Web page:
No wonder why they didn't issue this cd in America."
A Step-Up After "That's Life."
Anthony Nasti | Staten Island, New York United States | 02/18/2008
(4 out of 5 stars)

"This album was Frank's third attempt at connecting with the 1960s' flower generation. His first, "Strangers In The Night" was a great record that yielded and a smash singles and sold quite well. Next was "That's Life," which, though holding a major hit single in the title track, is today widely regarded as his worst album. After returning to his roots for his masterful collaboration with Antonio Carlos Jobim, Frank unleashed "The World We Knew." The result was a somewhat mixed but overall very enjoyable record.

The album begins with its title track, a moody ballad with a darkly textured guitar line and a beautiful, lilting melody lifted by Gordon Jenkins' edgy arrangement. Frank gives an intense, passionate reading of this track and it is one of his best attempts at modernizing his sound.

Next comes his classic duet with daughter Nancy, "Somethin' Stupid." It's not a great song by any means, but it's so sweet and beautifully sung that you can't help but love it. The song went to Number One and was Frank's last Top 10 hit.

Frank follows this with an updating of his 1959 recording, "This Was My Love." The song has been retitled "This Is My Love," and has been given a positive spin lyrically. The 1959 version is one Frank's saddest and most powerful ballads, but this "happy" version isn't a bad reworking, with a sparkling arrangement and soulful reading by Frank.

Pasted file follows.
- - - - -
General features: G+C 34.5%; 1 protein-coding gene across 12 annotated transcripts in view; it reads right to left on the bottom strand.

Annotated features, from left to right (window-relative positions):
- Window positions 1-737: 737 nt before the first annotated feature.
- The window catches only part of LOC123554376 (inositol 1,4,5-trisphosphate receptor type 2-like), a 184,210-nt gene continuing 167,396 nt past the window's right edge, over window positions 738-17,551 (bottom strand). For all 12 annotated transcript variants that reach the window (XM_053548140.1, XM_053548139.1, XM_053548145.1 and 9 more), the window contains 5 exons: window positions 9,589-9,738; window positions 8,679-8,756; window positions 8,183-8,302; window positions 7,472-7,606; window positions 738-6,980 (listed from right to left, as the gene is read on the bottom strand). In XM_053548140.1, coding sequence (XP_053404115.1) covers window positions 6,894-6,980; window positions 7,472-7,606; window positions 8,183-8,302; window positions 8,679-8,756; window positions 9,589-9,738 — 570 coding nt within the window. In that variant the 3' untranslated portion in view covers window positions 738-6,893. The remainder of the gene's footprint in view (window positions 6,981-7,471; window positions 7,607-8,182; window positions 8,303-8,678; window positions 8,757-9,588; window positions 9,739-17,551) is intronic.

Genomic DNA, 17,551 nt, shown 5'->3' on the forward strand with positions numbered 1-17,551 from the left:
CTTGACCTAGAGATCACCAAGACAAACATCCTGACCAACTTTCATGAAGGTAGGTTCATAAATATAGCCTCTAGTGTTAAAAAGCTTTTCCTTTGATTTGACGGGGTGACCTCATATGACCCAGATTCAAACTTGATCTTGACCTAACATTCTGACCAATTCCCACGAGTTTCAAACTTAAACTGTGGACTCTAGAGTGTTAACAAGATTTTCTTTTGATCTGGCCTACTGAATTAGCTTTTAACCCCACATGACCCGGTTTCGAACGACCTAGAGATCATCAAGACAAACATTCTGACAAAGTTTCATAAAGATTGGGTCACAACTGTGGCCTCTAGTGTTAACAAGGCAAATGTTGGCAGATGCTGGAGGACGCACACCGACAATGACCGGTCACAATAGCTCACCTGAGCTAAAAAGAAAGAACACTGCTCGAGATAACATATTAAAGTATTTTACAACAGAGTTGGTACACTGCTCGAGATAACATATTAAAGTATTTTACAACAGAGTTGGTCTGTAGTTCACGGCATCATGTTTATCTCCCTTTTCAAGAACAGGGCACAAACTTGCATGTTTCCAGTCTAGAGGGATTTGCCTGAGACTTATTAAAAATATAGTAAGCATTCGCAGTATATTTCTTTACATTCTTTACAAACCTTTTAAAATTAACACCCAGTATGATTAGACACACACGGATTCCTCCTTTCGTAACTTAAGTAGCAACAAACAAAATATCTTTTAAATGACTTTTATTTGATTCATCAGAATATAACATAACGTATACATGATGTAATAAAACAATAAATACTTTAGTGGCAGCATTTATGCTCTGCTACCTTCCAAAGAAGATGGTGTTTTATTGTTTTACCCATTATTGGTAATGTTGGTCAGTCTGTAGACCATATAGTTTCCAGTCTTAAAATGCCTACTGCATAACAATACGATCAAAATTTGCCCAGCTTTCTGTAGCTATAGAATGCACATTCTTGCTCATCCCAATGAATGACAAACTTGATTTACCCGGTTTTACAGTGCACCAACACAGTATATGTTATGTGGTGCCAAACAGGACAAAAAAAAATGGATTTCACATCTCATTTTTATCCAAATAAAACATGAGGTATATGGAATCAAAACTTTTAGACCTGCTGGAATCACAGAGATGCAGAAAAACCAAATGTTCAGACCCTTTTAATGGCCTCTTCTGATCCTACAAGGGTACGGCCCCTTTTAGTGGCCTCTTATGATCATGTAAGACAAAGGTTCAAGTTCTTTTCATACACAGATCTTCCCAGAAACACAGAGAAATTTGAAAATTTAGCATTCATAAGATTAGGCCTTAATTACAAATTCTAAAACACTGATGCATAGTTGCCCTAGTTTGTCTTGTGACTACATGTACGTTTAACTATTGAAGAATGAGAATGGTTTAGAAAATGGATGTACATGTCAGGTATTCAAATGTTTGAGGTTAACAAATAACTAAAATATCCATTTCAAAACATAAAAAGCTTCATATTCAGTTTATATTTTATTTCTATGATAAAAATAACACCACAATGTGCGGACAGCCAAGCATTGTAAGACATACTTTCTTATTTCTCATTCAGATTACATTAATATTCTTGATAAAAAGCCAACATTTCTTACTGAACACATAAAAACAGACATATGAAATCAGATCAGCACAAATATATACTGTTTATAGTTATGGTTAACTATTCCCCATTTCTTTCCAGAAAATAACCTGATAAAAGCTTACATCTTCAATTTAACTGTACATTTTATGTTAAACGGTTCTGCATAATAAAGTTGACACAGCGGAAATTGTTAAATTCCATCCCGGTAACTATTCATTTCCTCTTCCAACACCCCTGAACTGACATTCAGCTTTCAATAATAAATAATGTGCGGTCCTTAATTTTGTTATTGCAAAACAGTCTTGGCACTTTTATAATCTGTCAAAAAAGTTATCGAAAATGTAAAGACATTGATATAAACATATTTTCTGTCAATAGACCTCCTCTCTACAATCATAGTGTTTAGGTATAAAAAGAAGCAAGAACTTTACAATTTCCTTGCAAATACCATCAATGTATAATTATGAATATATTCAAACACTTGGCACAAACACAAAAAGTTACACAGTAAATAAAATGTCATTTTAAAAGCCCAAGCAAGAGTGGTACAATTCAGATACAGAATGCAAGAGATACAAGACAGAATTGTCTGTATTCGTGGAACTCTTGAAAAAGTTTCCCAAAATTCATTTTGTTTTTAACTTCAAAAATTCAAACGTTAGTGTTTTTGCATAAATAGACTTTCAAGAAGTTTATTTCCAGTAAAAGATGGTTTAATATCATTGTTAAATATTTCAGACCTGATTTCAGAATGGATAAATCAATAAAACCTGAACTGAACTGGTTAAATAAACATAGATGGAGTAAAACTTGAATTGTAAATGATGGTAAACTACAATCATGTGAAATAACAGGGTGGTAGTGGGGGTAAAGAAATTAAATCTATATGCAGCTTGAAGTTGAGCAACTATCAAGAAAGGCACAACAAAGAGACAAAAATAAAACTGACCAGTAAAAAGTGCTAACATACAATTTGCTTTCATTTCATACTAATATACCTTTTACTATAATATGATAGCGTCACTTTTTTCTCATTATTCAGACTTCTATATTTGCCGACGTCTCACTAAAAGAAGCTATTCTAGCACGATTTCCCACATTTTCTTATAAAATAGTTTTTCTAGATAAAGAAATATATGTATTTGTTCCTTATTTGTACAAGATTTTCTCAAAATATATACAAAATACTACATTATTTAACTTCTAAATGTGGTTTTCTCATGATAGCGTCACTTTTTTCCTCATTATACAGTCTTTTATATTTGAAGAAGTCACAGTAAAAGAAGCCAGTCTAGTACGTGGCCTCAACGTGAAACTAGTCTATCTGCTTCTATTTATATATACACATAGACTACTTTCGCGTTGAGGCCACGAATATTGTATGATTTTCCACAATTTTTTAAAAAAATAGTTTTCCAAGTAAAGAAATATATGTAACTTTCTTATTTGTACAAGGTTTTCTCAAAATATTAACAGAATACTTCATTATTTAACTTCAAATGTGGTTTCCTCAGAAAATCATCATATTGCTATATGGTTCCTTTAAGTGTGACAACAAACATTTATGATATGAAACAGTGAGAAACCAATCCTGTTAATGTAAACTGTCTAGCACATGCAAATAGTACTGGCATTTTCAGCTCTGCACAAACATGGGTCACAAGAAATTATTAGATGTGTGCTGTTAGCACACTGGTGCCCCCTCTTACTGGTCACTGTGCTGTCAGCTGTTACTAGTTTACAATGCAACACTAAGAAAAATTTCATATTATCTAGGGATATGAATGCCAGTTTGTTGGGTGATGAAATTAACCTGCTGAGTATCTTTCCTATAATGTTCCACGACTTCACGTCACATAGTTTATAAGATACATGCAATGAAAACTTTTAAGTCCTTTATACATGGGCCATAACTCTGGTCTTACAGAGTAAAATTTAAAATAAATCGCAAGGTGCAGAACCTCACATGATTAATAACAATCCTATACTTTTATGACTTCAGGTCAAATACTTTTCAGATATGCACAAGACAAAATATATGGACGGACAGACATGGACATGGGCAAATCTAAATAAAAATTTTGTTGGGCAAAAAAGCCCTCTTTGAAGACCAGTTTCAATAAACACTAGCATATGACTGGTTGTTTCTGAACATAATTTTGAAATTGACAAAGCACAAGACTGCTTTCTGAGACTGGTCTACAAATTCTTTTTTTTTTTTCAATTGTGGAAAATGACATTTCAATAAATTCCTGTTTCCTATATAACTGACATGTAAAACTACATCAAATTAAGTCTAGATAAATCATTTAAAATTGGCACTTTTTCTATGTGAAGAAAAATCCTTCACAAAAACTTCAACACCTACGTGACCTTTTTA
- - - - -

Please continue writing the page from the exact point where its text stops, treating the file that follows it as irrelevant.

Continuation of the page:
"Born Free" is a missed opportunity, a very brief runthrough of the song with a somewhat dispassionate Frank vocal. Like "That's Life's" version of "The Impossible Dream," this could've benefitted from a more powerful arrangement and punchier Sinatra vocal.

Petula Clark's "Don't Sleep In The Subway" is great. Given a very 1960s' arrangement complete with female Go-Go dancer backing vocals, Frank does this one with real swagger and the arrangement bounces along joyfully. It's a great job on what could've been a total embarassment for Frank.

"This Town" is a bluesy rocker with Frank at his best. His reading is cool and cocky, and the arrangment is very soulful and edgy. This was recently used to close "Ocean's 13," and it worked very well. Frank really gets into the song and it's a gem.

Another Petula Clark cover follows with "This Is My Song." It features a gently swaying arrangement and a lovely vocal by Frank. It's a bit trite, but Frank makes it work.

Next comes one of Frank's most underrated performances and one of his most beautiful and haunting. "You Are There" was used as the theme to his 1967 film "The Naked Runner." The eerie Gordon Jenkins arangement is paired with a dark, soulful Frank vocal, beautifully phrasing each line with passion and dignity. A great performance by Frank that hopefully more people will discover.

Next comes Johnny Mercer's wonderful "Drinkin' Again." A great saloon ballad in the same league of "One For My Baby (And One More For The Road)" and "Angel Eyes," it is widely regarded as the album's high point, and Frank performs it beautifully. A masterpiece that only Frank can provide.

The album's closes with a swinging updating of "Some Enchanted Evening" from "South Pacific." This is a ball to listen to, and Frank really has fun with it. A great way to close the album.

"The World We Knew" is not a masterpiece, but it is definitely worth seeking out."